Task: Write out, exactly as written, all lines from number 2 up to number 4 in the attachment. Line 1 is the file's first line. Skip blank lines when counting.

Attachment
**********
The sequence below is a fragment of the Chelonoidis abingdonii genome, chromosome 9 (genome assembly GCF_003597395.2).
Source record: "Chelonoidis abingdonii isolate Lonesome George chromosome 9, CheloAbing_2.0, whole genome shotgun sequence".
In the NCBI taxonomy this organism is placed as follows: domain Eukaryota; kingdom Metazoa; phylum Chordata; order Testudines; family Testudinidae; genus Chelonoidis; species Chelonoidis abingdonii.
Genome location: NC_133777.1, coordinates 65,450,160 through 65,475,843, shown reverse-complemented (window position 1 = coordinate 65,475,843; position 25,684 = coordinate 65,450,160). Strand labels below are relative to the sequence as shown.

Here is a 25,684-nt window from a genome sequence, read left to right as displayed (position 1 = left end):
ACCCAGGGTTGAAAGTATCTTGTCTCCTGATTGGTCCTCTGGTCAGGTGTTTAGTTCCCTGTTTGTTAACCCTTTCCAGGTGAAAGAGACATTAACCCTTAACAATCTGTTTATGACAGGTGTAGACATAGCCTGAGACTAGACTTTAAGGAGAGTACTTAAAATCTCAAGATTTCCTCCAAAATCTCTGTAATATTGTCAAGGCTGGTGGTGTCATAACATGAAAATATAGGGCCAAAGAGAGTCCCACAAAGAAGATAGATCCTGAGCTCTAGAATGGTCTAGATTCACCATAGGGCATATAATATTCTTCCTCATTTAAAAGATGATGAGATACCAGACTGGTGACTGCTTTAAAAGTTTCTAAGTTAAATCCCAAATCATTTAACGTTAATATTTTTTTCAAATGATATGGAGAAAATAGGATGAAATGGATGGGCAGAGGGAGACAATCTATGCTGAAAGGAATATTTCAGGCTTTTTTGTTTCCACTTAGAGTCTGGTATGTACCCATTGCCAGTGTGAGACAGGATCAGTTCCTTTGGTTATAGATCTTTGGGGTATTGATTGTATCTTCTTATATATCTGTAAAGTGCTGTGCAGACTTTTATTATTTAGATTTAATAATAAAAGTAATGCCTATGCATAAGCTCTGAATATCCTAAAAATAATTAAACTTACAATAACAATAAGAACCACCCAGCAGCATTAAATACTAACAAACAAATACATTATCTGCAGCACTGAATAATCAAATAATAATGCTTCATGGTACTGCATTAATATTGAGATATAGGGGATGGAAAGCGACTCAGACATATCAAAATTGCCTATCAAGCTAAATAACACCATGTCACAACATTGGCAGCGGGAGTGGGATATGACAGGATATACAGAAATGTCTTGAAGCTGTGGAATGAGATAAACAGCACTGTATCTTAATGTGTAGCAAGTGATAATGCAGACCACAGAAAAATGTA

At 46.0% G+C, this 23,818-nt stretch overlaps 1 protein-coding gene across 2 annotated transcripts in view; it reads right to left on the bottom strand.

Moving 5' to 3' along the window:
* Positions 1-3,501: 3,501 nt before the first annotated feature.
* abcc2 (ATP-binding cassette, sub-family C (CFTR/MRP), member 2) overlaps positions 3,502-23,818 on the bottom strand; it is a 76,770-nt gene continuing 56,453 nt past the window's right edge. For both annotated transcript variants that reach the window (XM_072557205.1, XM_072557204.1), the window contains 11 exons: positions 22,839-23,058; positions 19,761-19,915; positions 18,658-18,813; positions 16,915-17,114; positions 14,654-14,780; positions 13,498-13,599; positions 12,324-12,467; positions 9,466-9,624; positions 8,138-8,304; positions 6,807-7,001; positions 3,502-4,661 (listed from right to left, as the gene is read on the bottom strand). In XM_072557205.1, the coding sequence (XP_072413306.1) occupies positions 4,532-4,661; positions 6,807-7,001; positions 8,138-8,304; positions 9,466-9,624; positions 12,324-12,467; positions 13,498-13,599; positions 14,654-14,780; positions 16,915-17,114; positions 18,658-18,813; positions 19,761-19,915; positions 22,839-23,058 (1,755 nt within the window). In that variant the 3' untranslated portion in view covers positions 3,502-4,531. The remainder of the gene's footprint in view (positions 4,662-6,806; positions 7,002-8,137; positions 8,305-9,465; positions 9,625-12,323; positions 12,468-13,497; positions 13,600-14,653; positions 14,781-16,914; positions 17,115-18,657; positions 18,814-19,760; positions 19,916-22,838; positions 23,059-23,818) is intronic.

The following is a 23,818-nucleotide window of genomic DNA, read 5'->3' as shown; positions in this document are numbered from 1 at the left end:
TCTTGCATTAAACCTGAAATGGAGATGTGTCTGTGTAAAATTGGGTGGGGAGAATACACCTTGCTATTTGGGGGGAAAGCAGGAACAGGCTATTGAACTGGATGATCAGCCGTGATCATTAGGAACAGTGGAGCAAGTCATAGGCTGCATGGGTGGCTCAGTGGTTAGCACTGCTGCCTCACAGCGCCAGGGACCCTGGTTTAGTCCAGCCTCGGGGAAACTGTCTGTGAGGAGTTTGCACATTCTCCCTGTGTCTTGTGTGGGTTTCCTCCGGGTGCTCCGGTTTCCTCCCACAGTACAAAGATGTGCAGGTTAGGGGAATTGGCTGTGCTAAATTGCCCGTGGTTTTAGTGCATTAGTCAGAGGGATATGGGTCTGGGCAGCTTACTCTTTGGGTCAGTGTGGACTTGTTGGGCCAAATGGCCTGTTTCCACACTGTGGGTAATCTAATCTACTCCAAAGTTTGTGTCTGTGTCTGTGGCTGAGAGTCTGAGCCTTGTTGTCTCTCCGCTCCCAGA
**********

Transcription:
Source record: "Chelonoidis abingdonii isolate Lonesome George chromosome 9, CheloAbing_2.0, whole genome shotgun sequence".
In the NCBI taxonomy this organism is placed as follows: domain Eukaryota; kingdom Metazoa; phylum Chordata; order Testudines; family Testudinidae; genus Chelonoidis; species Chelonoidis abingdonii.
Genome location: NC_133777.1, coordinates 65,450,160 through 65,475,843, shown reverse-complemented (window position 1 = coordinate 65,475,843; position 25,684 = coordinate 65,450,160). Strand labels below are relative to the sequence as shown.